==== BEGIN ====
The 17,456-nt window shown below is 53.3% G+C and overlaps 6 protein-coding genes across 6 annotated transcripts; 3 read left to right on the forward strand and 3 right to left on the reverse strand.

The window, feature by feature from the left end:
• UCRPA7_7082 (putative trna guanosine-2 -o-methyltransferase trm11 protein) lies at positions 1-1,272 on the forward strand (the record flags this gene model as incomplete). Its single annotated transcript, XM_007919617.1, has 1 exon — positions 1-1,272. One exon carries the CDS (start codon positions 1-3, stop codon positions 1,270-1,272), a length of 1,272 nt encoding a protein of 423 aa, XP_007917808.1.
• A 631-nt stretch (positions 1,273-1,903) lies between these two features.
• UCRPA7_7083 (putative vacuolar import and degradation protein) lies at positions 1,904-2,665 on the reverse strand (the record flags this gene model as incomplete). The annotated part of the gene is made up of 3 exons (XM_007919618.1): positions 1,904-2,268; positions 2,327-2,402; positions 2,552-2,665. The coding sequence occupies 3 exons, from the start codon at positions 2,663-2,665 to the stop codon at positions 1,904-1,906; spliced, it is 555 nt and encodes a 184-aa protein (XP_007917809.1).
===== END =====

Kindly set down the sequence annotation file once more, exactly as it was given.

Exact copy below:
The 17,456-nt window shown below is 53.3% G+C and overlaps 6 protein-coding genes across 6 annotated transcripts; 3 read left to right on the forward strand and 3 right to left on the reverse strand.

The window, feature by feature from the left end:
• UCRPA7_7082 (putative trna guanosine-2 -o-methyltransferase trm11 protein) lies at positions 1-1,272 on the forward strand (the record flags this gene model as incomplete). Its single annotated transcript, XM_007919617.1, has 1 exon — positions 1-1,272. One exon carries the CDS (start codon positions 1-3, stop codon positions 1,270-1,272), a length of 1,272 nt encoding a protein of 423 aa, XP_007917808.1.
• A 631-nt stretch (positions 1,273-1,903) lies between these two features.
• UCRPA7_7083 (putative vacuolar import and degradation protein) lies at positions 1,904-2,665 on the reverse strand (the record flags this gene model as incomplete). The annotated part of the gene is made up of 3 exons (XM_007919618.1): positions 1,904-2,268; positions 2,327-2,402; positions 2,552-2,665. The coding sequence occupies 3 exons, from the start codon at positions 2,663-2,665 to the stop codon at positions 1,904-1,906; spliced, it is 555 nt and encodes a 184-aa protein (XP_007917809.1).